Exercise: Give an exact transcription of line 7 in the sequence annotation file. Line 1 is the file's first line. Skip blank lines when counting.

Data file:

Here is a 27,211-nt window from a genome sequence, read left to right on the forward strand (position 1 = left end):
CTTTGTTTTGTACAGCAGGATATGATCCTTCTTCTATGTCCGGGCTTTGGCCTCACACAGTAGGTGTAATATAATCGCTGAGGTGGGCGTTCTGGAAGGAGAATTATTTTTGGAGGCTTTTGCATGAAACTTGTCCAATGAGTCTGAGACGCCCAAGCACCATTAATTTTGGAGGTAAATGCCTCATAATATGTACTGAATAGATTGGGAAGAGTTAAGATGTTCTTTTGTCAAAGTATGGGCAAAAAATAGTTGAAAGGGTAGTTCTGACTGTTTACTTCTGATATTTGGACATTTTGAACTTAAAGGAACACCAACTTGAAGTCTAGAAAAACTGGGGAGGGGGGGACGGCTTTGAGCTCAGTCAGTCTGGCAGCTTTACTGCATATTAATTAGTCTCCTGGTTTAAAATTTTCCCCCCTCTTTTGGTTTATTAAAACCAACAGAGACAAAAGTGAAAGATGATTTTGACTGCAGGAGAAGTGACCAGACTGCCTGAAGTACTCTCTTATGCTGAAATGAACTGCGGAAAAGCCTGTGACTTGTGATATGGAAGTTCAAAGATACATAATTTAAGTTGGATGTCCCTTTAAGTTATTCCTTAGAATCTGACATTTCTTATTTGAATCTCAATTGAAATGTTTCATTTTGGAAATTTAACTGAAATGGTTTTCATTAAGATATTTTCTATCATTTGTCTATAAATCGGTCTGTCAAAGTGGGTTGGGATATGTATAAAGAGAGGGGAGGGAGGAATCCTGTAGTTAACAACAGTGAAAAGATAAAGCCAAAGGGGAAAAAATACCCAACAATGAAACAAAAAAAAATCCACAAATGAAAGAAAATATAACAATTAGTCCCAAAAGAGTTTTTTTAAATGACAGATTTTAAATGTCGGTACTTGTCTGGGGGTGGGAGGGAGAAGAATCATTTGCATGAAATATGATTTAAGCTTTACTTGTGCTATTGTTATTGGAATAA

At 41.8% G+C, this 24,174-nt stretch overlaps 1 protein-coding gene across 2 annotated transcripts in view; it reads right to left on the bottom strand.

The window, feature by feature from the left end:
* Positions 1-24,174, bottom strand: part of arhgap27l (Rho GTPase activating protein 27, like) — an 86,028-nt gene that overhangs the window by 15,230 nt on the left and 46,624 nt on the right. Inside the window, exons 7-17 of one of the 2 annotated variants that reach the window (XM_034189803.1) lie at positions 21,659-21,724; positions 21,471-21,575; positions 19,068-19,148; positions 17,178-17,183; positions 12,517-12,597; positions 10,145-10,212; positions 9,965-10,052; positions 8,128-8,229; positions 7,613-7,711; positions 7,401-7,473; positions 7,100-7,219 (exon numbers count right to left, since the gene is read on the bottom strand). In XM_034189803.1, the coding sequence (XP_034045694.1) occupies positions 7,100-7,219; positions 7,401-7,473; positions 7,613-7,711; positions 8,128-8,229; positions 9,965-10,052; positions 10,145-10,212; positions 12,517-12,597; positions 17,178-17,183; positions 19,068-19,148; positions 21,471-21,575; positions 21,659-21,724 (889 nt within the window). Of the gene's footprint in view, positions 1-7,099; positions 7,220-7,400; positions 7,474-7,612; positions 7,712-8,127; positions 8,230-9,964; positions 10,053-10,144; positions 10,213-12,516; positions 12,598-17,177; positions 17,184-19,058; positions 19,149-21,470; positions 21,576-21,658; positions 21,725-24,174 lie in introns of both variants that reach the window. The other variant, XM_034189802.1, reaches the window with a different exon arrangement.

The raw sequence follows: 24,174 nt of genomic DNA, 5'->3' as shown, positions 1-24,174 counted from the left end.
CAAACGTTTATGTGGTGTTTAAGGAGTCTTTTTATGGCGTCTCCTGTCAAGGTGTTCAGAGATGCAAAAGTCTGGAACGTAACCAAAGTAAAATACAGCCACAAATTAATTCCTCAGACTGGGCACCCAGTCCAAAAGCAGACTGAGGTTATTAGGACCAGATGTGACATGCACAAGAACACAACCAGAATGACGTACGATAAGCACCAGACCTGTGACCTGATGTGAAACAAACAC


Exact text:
CAAACGTTTATGTGGTGTTTAAGGAGTCTTTTTATGGCGTCTCCTGTCAAGGTGTTCAGAGATGCAAAAGTCTGGAACGTAACCAAAGTAAAATACAGCCACAAATTAATTCCTCAGACTGGGCACCCAGTCCAAAAGCAGACTGAGGTTATTAGGACCAGATGTGACATGCACAAGAACACAACCAGAATGACGTACGATAAGCACCAGACCTGTGACCTGATGTGAAACAAACAC